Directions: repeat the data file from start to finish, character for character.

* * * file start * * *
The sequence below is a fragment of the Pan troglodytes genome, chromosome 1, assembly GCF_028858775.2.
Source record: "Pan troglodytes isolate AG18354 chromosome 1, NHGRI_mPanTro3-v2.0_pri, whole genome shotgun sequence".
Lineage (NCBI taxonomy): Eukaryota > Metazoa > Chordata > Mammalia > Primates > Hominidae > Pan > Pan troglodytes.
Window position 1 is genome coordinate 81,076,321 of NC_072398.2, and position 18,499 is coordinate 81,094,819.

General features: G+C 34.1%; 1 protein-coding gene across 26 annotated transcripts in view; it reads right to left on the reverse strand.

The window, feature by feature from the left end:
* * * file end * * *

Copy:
The sequence below is a fragment of the Pan troglodytes genome, chromosome 1, assembly GCF_028858775.2.
Source record: "Pan troglodytes isolate AG18354 chromosome 1, NHGRI_mPanTro3-v2.0_pri, whole genome shotgun sequence".
Lineage (NCBI taxonomy): Eukaryota > Metazoa > Chordata > Mammalia > Primates > Hominidae > Pan > Pan troglodytes.
Window position 1 is genome coordinate 81,076,321 of NC_072398.2, and position 18,499 is coordinate 81,094,819.

General features: G+C 34.1%; 1 protein-coding gene across 26 annotated transcripts in view; it reads right to left on the reverse strand.

The window, feature by feature from the left end: